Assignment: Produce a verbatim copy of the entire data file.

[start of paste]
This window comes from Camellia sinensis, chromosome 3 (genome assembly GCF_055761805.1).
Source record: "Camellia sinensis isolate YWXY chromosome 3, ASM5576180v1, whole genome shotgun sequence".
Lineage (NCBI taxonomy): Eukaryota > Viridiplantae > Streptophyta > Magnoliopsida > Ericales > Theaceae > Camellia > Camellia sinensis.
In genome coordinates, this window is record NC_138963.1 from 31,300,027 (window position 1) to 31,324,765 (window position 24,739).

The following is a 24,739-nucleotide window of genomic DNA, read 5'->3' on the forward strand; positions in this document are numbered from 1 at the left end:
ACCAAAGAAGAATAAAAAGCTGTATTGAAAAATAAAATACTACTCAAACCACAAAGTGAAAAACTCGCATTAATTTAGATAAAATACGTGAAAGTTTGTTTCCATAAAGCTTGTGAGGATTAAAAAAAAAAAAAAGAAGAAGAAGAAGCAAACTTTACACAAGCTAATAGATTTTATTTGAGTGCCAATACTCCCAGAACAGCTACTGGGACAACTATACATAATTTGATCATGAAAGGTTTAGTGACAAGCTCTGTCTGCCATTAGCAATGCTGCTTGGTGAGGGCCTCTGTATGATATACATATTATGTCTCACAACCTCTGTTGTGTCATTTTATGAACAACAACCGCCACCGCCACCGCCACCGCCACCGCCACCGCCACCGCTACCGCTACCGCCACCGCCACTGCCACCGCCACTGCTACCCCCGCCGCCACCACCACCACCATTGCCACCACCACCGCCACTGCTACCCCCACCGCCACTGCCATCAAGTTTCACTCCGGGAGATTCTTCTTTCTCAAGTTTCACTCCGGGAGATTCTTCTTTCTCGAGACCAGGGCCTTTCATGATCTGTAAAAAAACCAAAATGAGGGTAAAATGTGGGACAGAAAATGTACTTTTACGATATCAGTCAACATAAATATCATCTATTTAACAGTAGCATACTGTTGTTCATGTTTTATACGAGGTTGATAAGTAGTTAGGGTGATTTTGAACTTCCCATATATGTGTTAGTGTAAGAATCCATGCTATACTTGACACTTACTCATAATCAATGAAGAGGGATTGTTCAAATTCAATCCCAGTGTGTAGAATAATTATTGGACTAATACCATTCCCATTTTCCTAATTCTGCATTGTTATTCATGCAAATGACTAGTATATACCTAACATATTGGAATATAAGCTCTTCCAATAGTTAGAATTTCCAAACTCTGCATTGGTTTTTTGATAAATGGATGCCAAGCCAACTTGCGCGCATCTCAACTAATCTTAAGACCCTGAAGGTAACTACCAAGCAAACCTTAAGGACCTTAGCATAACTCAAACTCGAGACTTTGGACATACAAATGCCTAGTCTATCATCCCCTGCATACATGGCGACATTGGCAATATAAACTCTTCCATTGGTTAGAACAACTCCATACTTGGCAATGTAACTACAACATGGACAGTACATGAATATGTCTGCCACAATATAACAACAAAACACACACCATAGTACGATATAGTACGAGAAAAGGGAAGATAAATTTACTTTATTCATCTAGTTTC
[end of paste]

This window comes from Camellia sinensis, chromosome 3 (genome assembly GCF_055761805.1).
Source record: "Camellia sinensis isolate YWXY chromosome 3, ASM5576180v1, whole genome shotgun sequence".
Lineage (NCBI taxonomy): Eukaryota > Viridiplantae > Streptophyta > Magnoliopsida > Ericales > Theaceae > Camellia > Camellia sinensis.
In genome coordinates, this window is record NC_138963.1 from 31,300,027 (window position 1) to 31,324,765 (window position 24,739).

The following is a 24,739-nucleotide window of genomic DNA, read 5'->3' on the forward strand; positions in this document are numbered from 1 at the left end:
ACCAAAGAAGAATAAAAAGCTGTATTGAAAAATAAAATACTACTCAAACCACAAAGTGAAAAACTCGCATTAATTTAGATAAAATACGTGAAAGTTTGTTTCCATAAAGCTTGTGAGGATTAAAAAAAAAAAAAAGAAGAAGAAGAAGCAAACTTTACACAAGCTAATAGATTTTATTTGAGTGCCAATACTCCCAGAACAGCTACTGGGACAACTATACATAATTTGATCATGAAAGGTTTAGTGACAAGCTCTGTCTGCCATTAGCAATGCTGCTTGGTGAGGGCCTCTGTATGATATACATATTATGTCTCACAACCTCTGTTGTGTCATTTTATGAACAACAACCGCCACCGCCACCGCCACCGCCACCGCCACCGCCACCGCTACCGCTACCGCCACCGCCACTGCCACCGCCACTGCTACCCCCGCCGCCACCACCACCACCATTGCCACCACCACCGCCACTGCTACCCCCACCGCCACTGCCATCAAGTTTCACTCCGGGAGATTCTTCTTTCTCAAGTTTCACTCCGGGAGATTCTTCTTTCTCGAGACCAGGGCCTTTCATGATCTGTAAAAAAACCAAAATGAGGGTAAAATGTGGGACAGAAAATGTACTTTTACGATATCAGTCAACATAAATATCATCTATTTAACAGTAGCATACTGTTGTTCATGTTTTATACGAGGTTGATAAGTAGTTAGGGTGATTTTGAACTTCCCATATATGTGTTAGTGTAAGAATCCATGCTATACTTGACACTTACTCATAATCAATGAAGAGGGATTGTTCAAATTCAATCCCAGTGTGTAGAATAATTATTGGACTAATACCATTCCCATTTTCCTAATTCTGCATTGTTATTCATGCAAATGACTAGTATATACCTAACATATTGGAATATAAGCTCTTCCAATAGTTAGAATTTCCAAACTCTGCATTGGTTTTTTGATAAATGGATGCCAAGCCAACTTGCGCGCATCTCAACTAATCTTAAGACCCTGAAGGTAACTACCAAGCAAACCTTAAGGACCTTAGCATAACTCAAACTCGAGACTTTGGACATACAAATGCCTAGTCTATCATCCCCTGCATACATGGCGACATTGGCAATATAAACTCTTCCATTGGTTAGAACAACTCCATACTTGGCAATGTAACTACAACATGGACAGTACATGAATATGTCTGCCACAATATAACAACAAAACACACACCATAGTACGATATAGTACGAGAAAAGGGAAGATAAATTTACTTTATTCATCTAGTTTC